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James E. Watrous, Jr.
December 11, 1941 ~ April 20, 2023 (age 81) 81 Years Old
Born in the Southeast to a Connecticut Yankee and an Appalachian farm girl, James E. Watrous, Jr., age 81, of Knoxville, Tennessee, died April 20, 2023. He lived all over the world, including France for three years and in states from Hawaii to Washington state, among others.
From an early age, James learned the meaning of hard work, peddling strawberries from his uncle’s farm door-to-door in an affluent East Tennessee neighborhood, racing around on his bike to deliver newspapers to his 100+ customers, laboring some summers on his grandfather’s and uncle’s farms for fifty cents an hour or for nothing at all. He helped plant and harvest crops and tobacco; helped with killing hogs; and shoveled manure from time to time. From these experiences, he learned that a farming career was not in his future.
As a teenager, James had an almost-fatal bike accident that fractured his skull. Remarkably, his grades improved after that, so the accident must have knocked some sense into him, he joked.
James worked his way through college by working in the university’s public relations office and later by joining the ROTC program. Not having been born with “a silver spoon in his mouth,” he survived college by eating a bologna sandwich packed by his mother every day for four years. Fortunately, he liked bologna!
Upon graduation, a rich uncle (none other than Uncle Sam) gave James an all- expenses-paid trip across the world to Vietnam, where he served as a combat soldier and officer in the U.S. Army for nearly eleven months during the Vietnam War.
Two weeks after returning, with no time to rest and calm his still-jittery nerves, James began a 32-year career as an educator in Tennessee. Already the first in his family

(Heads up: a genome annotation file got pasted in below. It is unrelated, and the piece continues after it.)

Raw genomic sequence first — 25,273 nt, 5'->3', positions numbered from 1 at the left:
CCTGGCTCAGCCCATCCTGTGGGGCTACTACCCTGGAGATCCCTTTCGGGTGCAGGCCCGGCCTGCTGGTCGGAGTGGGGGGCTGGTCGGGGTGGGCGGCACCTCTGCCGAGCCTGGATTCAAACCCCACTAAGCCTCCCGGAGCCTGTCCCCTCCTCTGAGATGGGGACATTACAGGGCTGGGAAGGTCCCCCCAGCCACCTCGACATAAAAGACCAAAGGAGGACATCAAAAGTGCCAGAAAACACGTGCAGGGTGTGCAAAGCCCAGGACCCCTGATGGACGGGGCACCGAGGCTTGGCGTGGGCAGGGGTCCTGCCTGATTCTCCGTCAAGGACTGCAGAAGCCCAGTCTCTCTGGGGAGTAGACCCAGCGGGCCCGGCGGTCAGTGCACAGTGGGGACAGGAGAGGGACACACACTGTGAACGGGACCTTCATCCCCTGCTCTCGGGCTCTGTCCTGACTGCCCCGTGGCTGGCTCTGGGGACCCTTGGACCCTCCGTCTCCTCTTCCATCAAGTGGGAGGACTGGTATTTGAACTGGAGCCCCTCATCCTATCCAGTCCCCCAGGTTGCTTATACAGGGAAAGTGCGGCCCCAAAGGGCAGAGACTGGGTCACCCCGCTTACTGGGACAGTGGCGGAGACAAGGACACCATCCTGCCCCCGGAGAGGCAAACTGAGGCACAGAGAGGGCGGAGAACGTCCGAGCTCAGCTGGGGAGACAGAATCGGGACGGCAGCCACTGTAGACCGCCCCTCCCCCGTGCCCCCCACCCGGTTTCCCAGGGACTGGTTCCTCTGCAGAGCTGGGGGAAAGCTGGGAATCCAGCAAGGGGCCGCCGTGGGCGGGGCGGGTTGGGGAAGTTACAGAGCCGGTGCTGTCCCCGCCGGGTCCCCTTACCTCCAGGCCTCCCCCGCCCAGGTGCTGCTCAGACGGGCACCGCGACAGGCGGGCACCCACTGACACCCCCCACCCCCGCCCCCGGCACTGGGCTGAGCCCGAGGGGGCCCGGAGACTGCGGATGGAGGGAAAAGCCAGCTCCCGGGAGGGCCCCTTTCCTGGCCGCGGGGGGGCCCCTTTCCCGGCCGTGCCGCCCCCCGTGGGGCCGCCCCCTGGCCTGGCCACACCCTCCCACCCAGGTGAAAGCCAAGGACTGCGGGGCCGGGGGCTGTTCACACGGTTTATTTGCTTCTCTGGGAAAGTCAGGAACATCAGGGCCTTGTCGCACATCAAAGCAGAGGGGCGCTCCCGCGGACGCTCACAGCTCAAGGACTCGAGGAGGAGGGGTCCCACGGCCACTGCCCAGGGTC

to go to college, James went on to earn a Master’s degree and 45 additional graduate hours. He also reached Level 3, the highest level, on Governor Alexander’s Career Ladder.
He was a member of the Tennessee Education Association, a life member of both the National Education Association and the P.T.A., and a delegate to the NEA’s Representative Assembly in St. Paul, Minnesota, as well as to several TEA Representative Assemblies in Nashville. He was a member of New Hope Presbyterian Church in Knoxville before it merged with Powell Presbyterian.
Survivors include his wife of nearly 56 years, Janice Watrous; two daughters, Rebecca of San Francisco, California, and Catherine and her husband Rob of Knoxville; a granddaughter, Ella, a college student in Washington state; a brother, Royce, and his wife Jean; a niece, Ginger Fox; a nephew, Allen Watrous; and a brother-in-law, Richard, all of East Tennessee.
Private funeral services will be held at a later date for family.
Ravaged by widespread cancer and Parkinson’s disease also, James was presumably another victim of the Vietnam War and the toxic chemical, Agent Orange. Donations may be made in James’s memory to the American Cancer Society or the Michael J. Fox Foundation for Parkinson’s Research.